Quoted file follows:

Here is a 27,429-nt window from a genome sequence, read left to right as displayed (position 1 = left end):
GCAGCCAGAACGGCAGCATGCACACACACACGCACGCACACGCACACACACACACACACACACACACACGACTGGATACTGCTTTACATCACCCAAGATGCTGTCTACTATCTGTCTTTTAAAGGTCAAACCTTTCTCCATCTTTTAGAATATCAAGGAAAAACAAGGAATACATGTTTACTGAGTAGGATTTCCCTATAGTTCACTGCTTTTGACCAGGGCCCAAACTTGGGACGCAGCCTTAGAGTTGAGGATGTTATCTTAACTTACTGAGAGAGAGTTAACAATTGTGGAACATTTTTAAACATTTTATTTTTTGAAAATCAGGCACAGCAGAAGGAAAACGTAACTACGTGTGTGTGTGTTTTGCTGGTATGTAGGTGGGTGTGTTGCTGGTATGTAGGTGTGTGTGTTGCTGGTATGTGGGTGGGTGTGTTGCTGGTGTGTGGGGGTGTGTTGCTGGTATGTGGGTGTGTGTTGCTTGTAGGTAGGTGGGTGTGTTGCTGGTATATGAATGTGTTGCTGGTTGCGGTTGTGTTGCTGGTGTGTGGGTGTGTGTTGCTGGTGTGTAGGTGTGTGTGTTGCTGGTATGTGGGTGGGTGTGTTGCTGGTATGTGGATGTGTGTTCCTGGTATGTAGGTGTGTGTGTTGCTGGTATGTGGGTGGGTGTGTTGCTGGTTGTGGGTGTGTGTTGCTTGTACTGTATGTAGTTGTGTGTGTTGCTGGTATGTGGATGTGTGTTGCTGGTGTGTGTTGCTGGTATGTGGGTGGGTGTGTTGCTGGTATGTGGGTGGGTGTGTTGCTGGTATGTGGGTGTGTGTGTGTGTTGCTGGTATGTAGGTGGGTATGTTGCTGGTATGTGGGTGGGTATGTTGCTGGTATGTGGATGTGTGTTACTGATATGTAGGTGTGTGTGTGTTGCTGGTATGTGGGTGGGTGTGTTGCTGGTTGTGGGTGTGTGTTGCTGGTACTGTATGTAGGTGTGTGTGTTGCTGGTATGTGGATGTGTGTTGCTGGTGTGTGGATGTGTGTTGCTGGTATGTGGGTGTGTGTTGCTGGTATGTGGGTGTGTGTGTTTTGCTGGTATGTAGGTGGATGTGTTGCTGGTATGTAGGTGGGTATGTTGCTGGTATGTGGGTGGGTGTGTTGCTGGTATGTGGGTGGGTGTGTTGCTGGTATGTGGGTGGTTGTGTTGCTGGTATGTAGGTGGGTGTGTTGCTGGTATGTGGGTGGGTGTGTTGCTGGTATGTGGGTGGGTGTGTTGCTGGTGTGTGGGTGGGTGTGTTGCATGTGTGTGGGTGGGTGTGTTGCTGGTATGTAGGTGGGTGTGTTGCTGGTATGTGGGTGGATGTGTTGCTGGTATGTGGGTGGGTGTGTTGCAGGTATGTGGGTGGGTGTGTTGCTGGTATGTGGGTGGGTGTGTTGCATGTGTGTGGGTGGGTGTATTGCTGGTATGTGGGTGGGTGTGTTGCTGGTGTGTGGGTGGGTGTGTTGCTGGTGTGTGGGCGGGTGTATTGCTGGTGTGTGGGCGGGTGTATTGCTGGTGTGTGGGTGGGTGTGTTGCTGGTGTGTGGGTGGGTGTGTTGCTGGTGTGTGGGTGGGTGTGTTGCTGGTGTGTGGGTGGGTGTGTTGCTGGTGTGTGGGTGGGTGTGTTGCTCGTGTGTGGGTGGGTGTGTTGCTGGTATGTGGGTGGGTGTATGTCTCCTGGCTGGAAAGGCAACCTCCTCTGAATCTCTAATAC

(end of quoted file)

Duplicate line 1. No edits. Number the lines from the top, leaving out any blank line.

Here is a 27,429-nt window from a genome sequence, read left to right as displayed (position 1 = left end):